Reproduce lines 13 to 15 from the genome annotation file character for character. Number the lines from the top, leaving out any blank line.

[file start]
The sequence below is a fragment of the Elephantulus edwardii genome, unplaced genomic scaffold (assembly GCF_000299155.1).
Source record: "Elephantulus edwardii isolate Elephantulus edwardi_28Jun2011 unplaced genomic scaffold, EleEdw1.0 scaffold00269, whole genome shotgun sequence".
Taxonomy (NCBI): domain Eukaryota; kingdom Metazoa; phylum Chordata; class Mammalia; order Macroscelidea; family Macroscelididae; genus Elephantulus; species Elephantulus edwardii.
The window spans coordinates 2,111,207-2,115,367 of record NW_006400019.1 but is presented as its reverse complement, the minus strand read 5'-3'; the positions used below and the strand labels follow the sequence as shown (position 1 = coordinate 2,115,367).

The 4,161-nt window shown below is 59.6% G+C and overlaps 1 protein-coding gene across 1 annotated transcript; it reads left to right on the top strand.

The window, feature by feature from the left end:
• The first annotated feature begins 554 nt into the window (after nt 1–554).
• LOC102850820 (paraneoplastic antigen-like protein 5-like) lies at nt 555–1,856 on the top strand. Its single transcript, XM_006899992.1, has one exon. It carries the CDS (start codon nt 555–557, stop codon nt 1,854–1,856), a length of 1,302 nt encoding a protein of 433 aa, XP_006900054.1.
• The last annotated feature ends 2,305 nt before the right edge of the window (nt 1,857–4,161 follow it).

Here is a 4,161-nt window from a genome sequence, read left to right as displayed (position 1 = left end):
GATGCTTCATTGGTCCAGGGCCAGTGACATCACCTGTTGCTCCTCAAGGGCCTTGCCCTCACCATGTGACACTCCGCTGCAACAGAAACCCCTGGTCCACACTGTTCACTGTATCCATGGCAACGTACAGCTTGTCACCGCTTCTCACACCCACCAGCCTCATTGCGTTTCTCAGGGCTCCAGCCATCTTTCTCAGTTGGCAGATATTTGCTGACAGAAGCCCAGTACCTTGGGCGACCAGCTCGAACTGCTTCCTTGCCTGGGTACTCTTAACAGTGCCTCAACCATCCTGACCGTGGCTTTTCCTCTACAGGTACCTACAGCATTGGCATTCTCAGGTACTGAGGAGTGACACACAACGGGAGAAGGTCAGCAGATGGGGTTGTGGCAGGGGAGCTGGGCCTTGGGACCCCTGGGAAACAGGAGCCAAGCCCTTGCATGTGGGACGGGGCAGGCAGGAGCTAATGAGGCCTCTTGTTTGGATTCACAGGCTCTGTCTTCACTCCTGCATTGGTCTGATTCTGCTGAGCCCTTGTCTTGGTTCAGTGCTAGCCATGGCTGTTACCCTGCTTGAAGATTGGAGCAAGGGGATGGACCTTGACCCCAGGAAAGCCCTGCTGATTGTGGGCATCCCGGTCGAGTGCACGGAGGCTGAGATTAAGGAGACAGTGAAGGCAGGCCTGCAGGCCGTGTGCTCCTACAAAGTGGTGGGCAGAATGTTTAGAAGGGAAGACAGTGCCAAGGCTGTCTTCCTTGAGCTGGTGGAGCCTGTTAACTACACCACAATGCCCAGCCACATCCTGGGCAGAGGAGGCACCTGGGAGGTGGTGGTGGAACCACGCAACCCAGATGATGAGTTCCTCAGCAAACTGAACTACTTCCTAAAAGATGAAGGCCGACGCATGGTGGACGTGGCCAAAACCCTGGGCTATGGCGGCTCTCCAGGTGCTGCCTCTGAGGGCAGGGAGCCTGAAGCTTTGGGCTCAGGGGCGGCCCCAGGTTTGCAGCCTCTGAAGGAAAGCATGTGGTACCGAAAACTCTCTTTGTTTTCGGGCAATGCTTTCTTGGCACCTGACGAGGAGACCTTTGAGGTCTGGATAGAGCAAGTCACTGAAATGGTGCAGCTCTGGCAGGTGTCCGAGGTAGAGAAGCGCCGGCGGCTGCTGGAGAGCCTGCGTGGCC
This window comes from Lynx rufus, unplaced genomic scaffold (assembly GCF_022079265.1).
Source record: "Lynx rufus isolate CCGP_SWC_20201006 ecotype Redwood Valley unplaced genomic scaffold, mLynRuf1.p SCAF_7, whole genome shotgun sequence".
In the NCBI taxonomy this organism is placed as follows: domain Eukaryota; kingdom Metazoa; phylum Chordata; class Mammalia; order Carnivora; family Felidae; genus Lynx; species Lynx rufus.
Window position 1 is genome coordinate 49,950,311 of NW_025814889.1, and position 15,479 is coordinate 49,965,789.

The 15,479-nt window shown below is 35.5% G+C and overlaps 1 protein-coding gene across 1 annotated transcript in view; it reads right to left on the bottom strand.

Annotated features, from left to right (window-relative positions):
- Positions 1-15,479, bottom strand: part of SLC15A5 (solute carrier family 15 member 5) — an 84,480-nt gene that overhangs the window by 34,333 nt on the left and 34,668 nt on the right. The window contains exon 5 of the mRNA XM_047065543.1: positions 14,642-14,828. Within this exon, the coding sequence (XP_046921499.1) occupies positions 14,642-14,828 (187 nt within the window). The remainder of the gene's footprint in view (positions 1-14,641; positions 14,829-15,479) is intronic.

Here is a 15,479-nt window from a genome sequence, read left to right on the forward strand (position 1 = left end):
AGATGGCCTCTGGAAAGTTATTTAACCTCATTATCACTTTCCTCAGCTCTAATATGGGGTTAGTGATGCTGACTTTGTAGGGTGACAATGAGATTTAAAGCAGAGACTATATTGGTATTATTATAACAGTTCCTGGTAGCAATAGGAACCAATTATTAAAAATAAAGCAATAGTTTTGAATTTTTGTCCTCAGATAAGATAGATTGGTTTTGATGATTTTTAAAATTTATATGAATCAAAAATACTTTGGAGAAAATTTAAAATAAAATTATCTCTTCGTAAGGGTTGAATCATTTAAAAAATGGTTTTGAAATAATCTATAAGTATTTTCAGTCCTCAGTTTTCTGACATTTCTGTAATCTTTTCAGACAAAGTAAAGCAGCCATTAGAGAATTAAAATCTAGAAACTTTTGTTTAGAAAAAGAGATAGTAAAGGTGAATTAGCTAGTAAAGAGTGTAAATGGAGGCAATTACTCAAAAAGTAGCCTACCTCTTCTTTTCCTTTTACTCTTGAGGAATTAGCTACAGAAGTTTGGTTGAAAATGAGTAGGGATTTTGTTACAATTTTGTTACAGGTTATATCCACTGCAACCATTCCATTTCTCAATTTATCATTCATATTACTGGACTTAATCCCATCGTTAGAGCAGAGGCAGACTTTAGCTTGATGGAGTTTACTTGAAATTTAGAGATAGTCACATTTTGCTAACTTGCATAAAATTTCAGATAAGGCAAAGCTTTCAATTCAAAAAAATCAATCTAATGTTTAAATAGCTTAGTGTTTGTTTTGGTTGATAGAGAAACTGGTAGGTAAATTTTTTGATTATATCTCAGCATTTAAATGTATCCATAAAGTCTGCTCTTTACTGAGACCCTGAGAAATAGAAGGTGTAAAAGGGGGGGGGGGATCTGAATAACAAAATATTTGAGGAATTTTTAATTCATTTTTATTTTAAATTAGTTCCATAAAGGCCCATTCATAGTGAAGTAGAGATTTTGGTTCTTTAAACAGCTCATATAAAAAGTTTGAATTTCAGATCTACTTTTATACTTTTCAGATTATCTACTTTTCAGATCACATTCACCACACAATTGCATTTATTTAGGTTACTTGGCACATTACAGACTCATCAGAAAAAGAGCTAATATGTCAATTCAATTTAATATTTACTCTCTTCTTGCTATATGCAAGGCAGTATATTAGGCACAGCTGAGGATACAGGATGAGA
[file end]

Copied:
Source record: "Lynx rufus isolate CCGP_SWC_20201006 ecotype Redwood Valley unplaced genomic scaffold, mLynRuf1.p SCAF_7, whole genome shotgun sequence".
In the NCBI taxonomy this organism is placed as follows: domain Eukaryota; kingdom Metazoa; phylum Chordata; class Mammalia; order Carnivora; family Felidae; genus Lynx; species Lynx rufus.
Window position 1 is genome coordinate 49,950,311 of NW_025814889.1, and position 15,479 is coordinate 49,965,789.